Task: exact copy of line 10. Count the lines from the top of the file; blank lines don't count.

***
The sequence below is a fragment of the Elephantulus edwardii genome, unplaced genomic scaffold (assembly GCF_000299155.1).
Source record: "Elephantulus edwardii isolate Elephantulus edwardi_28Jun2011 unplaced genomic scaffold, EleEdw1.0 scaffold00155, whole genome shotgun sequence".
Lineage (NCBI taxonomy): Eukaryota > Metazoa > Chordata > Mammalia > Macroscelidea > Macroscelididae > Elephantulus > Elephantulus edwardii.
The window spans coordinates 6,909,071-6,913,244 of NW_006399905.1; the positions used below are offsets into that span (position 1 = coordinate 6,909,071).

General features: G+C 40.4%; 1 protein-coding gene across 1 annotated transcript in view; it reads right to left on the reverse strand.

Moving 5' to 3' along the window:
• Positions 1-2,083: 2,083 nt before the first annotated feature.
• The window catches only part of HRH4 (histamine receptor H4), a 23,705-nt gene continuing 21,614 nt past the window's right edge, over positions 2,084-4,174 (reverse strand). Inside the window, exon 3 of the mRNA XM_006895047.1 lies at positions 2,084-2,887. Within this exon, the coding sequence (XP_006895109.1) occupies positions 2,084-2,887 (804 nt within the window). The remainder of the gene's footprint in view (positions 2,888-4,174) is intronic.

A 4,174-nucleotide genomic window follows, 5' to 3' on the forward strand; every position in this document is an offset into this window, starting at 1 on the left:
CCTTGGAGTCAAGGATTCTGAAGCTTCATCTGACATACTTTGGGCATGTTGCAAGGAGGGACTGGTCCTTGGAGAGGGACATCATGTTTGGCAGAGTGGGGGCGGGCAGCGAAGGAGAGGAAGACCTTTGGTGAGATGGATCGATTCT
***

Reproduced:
CCTTGGAGTCAAGGATTCTGAAGCTTCATCTGACATACTTTGGGCATGTTGCAAGGAGGGACTGGTCCTTGGAGAGGGACATCATGTTTGGCAGAGTGGGGGCGGGCAGCGAAGGAGAGGAAGACCTTTGGTGAGATGGATCGATTCT